Howto use dig check PTR record

dig (as known as “domain internet groper”) is a utility that can talk directly to name servers in order to gather detailed domain name related information.

DNS is used to resolve a host name or alias into IP address,so that your computer can find the resource you’re looking for. However, it’s also possible to supply reverse information — to find the host name associated with a numeric IP address. This is called “reverse-resolving” or “reverse DNS” or “PTR” record. PTR is much helpful when you are sending out mails, some anti-spam gateways check PTR records to identify spamers.

We can use dig to find out whether any given IP address has a PTR record or not. To do a PTR lookup with dig, we must first convert the IP address into a host-name-like construct by reversing the order of the octets and then appending a suffix “” — for example, given the address we transform this address into a strings “” and then use it with the “dig ptr” command:

admon:~ google$ dig ptr

[…bla bla bla…]


[…bla bla bla…]

We got our answer in the answer section:

If you use command “host”, things may be much easier, and the command is: “host″

Tags: , ,

Joseph chen is a system administrator from south China. He has a keen interest in Open Source and system administration solutions.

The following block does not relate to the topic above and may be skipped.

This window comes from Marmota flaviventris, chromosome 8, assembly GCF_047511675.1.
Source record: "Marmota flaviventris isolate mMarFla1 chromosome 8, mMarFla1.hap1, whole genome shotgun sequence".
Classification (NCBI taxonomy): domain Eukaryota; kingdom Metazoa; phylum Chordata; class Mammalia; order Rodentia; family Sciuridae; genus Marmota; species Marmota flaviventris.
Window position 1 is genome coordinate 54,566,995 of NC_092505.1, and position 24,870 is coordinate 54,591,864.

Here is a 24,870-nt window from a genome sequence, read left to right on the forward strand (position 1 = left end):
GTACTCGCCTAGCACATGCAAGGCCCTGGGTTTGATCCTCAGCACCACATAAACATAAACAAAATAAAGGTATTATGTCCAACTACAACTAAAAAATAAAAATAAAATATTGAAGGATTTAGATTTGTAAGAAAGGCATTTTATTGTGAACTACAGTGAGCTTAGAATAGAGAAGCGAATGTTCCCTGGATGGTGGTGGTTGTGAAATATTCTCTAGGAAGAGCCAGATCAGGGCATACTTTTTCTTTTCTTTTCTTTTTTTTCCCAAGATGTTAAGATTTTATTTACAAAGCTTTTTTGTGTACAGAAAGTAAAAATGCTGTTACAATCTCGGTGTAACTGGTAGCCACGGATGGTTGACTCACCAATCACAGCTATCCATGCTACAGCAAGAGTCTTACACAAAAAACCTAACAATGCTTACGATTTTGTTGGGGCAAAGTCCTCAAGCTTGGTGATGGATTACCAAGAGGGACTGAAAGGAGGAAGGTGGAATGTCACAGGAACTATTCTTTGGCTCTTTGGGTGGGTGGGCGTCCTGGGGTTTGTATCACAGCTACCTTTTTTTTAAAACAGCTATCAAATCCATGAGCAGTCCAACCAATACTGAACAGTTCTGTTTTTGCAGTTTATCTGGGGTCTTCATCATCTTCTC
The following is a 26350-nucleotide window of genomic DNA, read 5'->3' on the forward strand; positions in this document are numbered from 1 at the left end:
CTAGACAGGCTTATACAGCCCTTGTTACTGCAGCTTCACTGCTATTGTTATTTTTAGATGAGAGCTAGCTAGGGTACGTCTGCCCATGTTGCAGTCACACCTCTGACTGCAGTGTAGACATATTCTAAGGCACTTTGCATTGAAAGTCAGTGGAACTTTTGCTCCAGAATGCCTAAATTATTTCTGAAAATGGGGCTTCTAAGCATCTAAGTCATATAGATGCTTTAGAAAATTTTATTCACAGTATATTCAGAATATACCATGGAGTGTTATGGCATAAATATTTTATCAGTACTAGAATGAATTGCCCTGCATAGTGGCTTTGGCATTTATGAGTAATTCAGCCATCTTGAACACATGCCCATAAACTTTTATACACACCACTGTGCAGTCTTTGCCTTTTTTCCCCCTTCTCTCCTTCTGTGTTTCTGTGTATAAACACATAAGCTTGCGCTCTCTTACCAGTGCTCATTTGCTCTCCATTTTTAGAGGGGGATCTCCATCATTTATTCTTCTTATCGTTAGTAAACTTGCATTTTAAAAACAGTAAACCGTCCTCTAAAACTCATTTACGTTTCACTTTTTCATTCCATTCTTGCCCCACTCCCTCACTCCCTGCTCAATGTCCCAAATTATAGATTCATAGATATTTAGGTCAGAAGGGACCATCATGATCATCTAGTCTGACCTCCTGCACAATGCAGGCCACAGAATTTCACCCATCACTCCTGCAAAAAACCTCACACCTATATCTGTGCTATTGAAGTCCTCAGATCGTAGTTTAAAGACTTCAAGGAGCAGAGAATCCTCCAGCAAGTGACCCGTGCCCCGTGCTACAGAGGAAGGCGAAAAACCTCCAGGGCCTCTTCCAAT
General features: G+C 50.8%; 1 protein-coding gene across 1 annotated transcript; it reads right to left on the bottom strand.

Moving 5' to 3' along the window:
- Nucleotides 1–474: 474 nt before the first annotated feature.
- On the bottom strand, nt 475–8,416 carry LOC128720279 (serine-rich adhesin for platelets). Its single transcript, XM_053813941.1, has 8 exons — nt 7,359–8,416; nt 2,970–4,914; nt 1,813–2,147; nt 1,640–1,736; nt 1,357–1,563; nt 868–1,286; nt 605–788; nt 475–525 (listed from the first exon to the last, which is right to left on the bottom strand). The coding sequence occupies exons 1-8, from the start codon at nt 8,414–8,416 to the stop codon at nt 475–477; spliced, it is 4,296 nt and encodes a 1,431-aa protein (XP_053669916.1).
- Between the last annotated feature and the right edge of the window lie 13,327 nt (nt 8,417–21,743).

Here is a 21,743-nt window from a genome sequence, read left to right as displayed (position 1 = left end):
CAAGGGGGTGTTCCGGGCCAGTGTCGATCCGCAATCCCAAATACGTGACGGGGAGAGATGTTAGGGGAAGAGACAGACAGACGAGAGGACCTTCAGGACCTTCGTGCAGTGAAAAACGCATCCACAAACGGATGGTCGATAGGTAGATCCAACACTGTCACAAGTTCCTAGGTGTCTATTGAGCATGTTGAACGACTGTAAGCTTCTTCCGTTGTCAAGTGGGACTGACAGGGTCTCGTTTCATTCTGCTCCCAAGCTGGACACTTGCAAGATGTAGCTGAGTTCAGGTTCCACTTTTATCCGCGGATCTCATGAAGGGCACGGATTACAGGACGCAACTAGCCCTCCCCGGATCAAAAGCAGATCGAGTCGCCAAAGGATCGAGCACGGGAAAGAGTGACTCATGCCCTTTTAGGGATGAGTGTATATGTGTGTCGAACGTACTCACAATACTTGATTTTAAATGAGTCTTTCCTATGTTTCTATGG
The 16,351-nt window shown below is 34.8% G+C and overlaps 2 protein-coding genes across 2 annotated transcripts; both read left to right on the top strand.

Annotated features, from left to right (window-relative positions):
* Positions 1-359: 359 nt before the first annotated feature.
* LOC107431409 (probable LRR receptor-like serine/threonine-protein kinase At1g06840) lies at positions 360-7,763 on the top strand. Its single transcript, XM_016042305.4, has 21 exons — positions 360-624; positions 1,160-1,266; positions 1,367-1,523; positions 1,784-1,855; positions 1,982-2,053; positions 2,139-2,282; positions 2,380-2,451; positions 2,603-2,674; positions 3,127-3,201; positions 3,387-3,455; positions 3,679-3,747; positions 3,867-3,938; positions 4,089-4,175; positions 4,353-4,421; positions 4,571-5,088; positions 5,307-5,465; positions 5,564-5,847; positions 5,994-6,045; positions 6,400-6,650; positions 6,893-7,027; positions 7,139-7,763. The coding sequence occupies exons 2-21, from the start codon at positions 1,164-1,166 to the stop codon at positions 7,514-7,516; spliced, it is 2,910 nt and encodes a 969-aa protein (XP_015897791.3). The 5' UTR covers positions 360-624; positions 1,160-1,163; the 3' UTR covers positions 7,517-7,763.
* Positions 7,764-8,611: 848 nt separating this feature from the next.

5 Responses to “Howto use dig check PTR record”

  1. joseph says:

    In this case, the command host would be much easier. You just need to run “host″

  2. NikA says:

    I`m have make an web page to perform reverse lookup and find PTR records

  3. Address Look Up says:

    While searching for Blogs about Howto use dig check PTR record | Planet Admon I found your site. Thank you for the effort you have put in.

  4. You can use:

    dig -x IP

    For example:

    dig -x

  5. inteligator says:

    I’m now not positive where you are getting your info, however good topic. I must spend a while learning more or figuring out more. Thank you for fantastic info I used to be searching for this info for my mission.

Leave a Reply

© 2006-2009 Admon Linux. All rights reserved.
Powered by Linode Japan